In a fascinating report released today, reports that three visual novel apps generated $14 million in combined revenue in February 2018 alone. We rarely talk about the mobile market here, which must change sense we have far more data on its operations than we do the overall visual novel industry. So far, we’ve only covered it briefly and incredibly critically in our reporting on The Arcane. It’s methods of securing revenue are, well, highly questionable. But it is difficult to argue with the results. Here is a bit from the report on

Mobile research firm Apptopia studied the seven most popular titles in this category, including Choices, Episode and What’s Your Story?, and found they earned a combined $14 million in February 2018.

Combined with the $12.5 million taken in January, $12 million in December, and $10 million in November, that’s $52.2m in the last four months alone. Apptopia did not disclose which titles were the highest earners.

These titles are all built around a similar design: players read through visual novel-stye stories, then choose what they wish their character to do next. In addition to original stories, many have partnerships with IP holders to create adventures based on popular films and TV shows.

The revenues generated are partly from sponsorships for certain storylines and ads shown around them, but also from the sale of virtual currency which unlocks additional story choices for the player.

I encourage you all to read the full story on GameIndustry. At the moment I have no deeper analysis for you as that will take a bit more time and study. From what we have to go on now, there are two takeaways I have for you. The first is that the game structure and profitability go hand-in-hand. Clearly there is an audience willing to pay whatever they have to pay to keep exploring a story that they like. So, as much as it pains me to admit it, if there are EVN developers planning to break into the mobile market, then the best strategy is to figure out an in-game economy that utilizes the key plot points for their work.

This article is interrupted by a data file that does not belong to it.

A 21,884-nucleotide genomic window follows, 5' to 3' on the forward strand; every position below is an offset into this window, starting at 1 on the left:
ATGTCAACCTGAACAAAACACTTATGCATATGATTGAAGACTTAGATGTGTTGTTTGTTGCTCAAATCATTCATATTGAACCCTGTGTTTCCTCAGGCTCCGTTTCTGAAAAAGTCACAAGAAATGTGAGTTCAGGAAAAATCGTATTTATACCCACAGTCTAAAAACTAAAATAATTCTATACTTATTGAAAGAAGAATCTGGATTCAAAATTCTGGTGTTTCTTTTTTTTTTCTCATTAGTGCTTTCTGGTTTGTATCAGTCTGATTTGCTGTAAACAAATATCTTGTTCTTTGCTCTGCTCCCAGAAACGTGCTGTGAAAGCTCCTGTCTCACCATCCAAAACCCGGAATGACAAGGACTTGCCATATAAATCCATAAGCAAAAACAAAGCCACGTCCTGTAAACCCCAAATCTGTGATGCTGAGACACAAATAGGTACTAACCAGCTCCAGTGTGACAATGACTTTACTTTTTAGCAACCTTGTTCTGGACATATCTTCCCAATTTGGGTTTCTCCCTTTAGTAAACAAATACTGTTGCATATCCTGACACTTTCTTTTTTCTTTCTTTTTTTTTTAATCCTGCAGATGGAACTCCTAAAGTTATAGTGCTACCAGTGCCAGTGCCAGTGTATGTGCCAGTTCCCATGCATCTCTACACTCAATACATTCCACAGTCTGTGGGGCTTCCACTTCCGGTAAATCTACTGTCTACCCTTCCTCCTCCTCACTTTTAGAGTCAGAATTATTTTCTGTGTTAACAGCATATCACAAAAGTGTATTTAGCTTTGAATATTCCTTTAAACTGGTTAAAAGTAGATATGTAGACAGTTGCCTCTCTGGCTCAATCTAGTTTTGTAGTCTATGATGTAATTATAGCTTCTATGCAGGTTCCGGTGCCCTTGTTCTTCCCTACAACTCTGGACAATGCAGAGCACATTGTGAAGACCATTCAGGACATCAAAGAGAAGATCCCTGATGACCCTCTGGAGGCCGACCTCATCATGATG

The issue I have with this is that it skates so close to problems we’re seeing in the larger AAA gaming industry at the moment that looks to abuse addictive behavior and youthful indiscretion in the name of profit. Considering that that the biggest demographic for these mobile apps are teenagers, it’s easy to see small charges either from their own disposable income or what is allotted to them being drained at the press of a button without much second thought. The closer it edges to that line, the closer it gets to being caught up in the eventual regulatory net coming for DLC loot boxes and other revenue tricks by the larger industry.

The second takeaway is the increasing partnerships between larger media groups and smaller gaming companies to create visual novels of their IPs. Long-time readers of VNs Now know this is something I’ve been talking about for a while: nearly since the beginning. With the cost of producing a visual novel low, the issues was always profitability. Now that it has been show that they can produce revenue in the right environment, I can see more companies looking to leverage intellectual property in this way. The question will be who will strike now and begin making those relationships? For commercial EVN developers, it is something to consider moving forward.

Of course, the downside to that would be sacrificing their own work to do a project on someone else’s IP. It isn’t always a popular choice considering the current corporate environment (or lack thereof) in the EVN community. However, it is something to consider. So check out the articles and I’d love to hear your thoughts about the data. JP3: OUT.


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Founder of VNs Long-Time Reader, Amateur Writer and Chef and Gundam Enthusiast. Opinions are Steve's, Facts are Mine.